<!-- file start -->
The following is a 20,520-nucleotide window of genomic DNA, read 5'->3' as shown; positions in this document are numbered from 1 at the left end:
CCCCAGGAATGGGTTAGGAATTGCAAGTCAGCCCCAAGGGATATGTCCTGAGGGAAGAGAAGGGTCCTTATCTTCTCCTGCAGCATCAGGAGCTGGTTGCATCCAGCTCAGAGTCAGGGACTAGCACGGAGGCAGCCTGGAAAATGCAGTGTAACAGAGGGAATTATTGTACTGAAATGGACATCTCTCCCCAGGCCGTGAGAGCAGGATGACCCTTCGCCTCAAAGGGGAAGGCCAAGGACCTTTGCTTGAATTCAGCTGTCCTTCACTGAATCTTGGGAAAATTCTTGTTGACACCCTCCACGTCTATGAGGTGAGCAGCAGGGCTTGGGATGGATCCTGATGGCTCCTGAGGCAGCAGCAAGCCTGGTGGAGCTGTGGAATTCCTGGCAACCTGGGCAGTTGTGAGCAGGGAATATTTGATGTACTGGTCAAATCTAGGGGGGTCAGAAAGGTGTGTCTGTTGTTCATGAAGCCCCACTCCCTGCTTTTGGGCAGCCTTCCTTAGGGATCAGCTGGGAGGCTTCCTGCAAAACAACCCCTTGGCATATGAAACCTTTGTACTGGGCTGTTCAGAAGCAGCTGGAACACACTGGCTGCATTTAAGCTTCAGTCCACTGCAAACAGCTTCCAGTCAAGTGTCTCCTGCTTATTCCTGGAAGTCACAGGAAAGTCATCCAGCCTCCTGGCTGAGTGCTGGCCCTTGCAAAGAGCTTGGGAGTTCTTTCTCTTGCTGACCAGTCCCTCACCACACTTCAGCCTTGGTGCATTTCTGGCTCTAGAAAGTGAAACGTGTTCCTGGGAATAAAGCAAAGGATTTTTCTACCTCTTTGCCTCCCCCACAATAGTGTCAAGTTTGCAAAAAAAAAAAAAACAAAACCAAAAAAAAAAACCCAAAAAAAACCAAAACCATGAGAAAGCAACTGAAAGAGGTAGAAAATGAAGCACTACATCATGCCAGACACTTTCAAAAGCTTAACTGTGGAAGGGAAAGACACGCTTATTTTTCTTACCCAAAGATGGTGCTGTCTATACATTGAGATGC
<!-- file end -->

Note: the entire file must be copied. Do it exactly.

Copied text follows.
The following is a 20,520-nucleotide window of genomic DNA, read 5'->3' as shown; positions in this document are numbered from 1 at the left end:
CCCCAGGAATGGGTTAGGAATTGCAAGTCAGCCCCAAGGGATATGTCCTGAGGGAAGAGAAGGGTCCTTATCTTCTCCTGCAGCATCAGGAGCTGGTTGCATCCAGCTCAGAGTCAGGGACTAGCACGGAGGCAGCCTGGAAAATGCAGTGTAACAGAGGGAATTATTGTACTGAAATGGACATCTCTCCCCAGGCCGTGAGAGCAGGATGACCCTTCGCCTCAAAGGGGAAGGCCAAGGACCTTTGCTTGAATTCAGCTGTCCTTCACTGAATCTTGGGAAAATTCTTGTTGACACCCTCCACGTCTATGAGGTGAGCAGCAGGGCTTGGGATGGATCCTGATGGCTCCTGAGGCAGCAGCAAGCCTGGTGGAGCTGTGGAATTCCTGGCAACCTGGGCAGTTGTGAGCAGGGAATATTTGATGTACTGGTCAAATCTAGGGGGGTCAGAAAGGTGTGTCTGTTGTTCATGAAGCCCCACTCCCTGCTTTTGGGCAGCCTTCCTTAGGGATCAGCTGGGAGGCTTCCTGCAAAACAACCCCTTGGCATATGAAACCTTTGTACTGGGCTGTTCAGAAGCAGCTGGAACACACTGGCTGCATTTAAGCTTCAGTCCACTGCAAACAGCTTCCAGTCAAGTGTCTCCTGCTTATTCCTGGAAGTCACAGGAAAGTCATCCAGCCTCCTGGCTGAGTGCTGGCCCTTGCAAAGAGCTTGGGAGTTCTTTCTCTTGCTGACCAGTCCCTCACCACACTTCAGCCTTGGTGCATTTCTGGCTCTAGAAAGTGAAACGTGTTCCTGGGAATAAAGCAAAGGATTTTTCTACCTCTTTGCCTCCCCCACAATAGTGTCAAGTTTGCAAAAAAAAAAAAAACAAAACCAAAAAAAAAAACCCAAAAAAAACCAAAACCATGAGAAAGCAACTGAAAGAGGTAGAAAATGAAGCACTACATCATGCCAGACACTTTCAAAAGCTTAACTGTGGAAGGGAAAGACACGCTTATTTTTCTTACCCAAAGATGGTGCTGTCTATACATTGAGATGC